Credit: Darrow Montgomery

On Tuesday, Ward 5 Councilmember Kenyan McDuffie punctured bike and pedestrian proponents’ hopes of moving forward a bill that would have reformed D.C.’s contributory negligence laws by punting the scheduled vote until July 12.

Without offering additional comments, McDuffie, who chairs the Council’s Committee on the Judiciary, initially attempted to withdraw the bill from consideration. Ward 3 Councilmember and transportation committee Chair Mary Cheh, who’s led the charge from within the Wilson Building to get the legislation passed, claimed McDuffie’s motion was “improper.”

“This action by Mr. McDuffie has seriously frustrated all of those that have worked for years” to make the laws governing compensation for vehicle crashes more accommodating of non-drivers, Cheh commented. “I find it quite objectionable.”

Currently, D.C. is one of a handful of jurisdictions that prohibits pedestrians and cyclists from receiving crash damages if they’re found to be even one percent at fault. The “Motor Vehicle Collision Recovery Act” would have changed that set-up by allowing victims to seek compensation when they are determined to be up to half responsible for a given incident. Advocates for motorists, including AAA Mid-Atlantic, opposed the legislation, arguing that insurance costs would climb.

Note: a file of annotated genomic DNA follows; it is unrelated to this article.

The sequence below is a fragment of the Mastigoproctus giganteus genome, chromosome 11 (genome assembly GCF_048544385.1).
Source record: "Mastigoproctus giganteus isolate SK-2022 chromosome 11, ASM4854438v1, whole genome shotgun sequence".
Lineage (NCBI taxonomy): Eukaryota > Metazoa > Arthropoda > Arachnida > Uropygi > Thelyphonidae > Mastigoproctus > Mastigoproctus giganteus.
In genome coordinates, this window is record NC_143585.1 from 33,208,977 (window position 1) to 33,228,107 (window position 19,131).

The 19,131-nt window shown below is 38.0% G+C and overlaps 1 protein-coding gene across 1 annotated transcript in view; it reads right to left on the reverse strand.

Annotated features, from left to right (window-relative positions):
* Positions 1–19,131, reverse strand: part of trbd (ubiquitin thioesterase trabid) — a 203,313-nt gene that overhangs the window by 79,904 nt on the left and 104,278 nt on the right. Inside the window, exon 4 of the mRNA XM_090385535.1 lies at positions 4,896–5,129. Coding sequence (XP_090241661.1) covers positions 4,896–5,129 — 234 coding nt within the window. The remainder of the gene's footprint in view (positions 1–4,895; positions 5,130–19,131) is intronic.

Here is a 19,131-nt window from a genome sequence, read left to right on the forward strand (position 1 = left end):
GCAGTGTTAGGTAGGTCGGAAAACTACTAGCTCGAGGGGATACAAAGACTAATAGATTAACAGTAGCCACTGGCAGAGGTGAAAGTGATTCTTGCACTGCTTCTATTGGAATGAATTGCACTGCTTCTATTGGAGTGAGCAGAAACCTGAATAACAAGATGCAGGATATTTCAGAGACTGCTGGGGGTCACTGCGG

But because of today’s procedural kerfuffle, lawmakers will have another two weeks to consider those claims. Chairman Phil Mendelson ruled McDuffie’s withdrawal in order, saying Cheh hadn’t registered an official objection to it. He added that the legislation was not yet “the property of the full Council,” since McDuffie, as a committee chair, had to transmute it.

So Cheh appealed Mendelson’s ruling after the Council’s 13 members had dealt with a couple other measures. In a turn of events, the legislature voted 7-6 to vacate it. McDuffie then successfully moved to postpone the vote until July 12.

“There’s absolutely no reason not to go forward today,” Cheh said. “This is just a delaying tactic.” The motion passed 9-4.

On Twitter, several apparent supporters of the bill voiced discontent that it was being pushed back—if only temporarily:

Had McDuffie’s withdrawal stood, the Council wouldn’t have considered the legislation until October, at its next “regular meeting.” (Summer recess is coming up.) In any case, the July 12 vote will be the first of two needed to pass the legislation. 

The bill could get amended, given the controversy. In an email, John Townsend, an AAA Mid-Atlantic manager, said many had concerns since “there was never a public hearing on the measure, short-circulating the democratic process.”

“We ordinarily don’t get hung up on this kind of procedural stuff,” Mendelson said at one point during Tuesday’s session.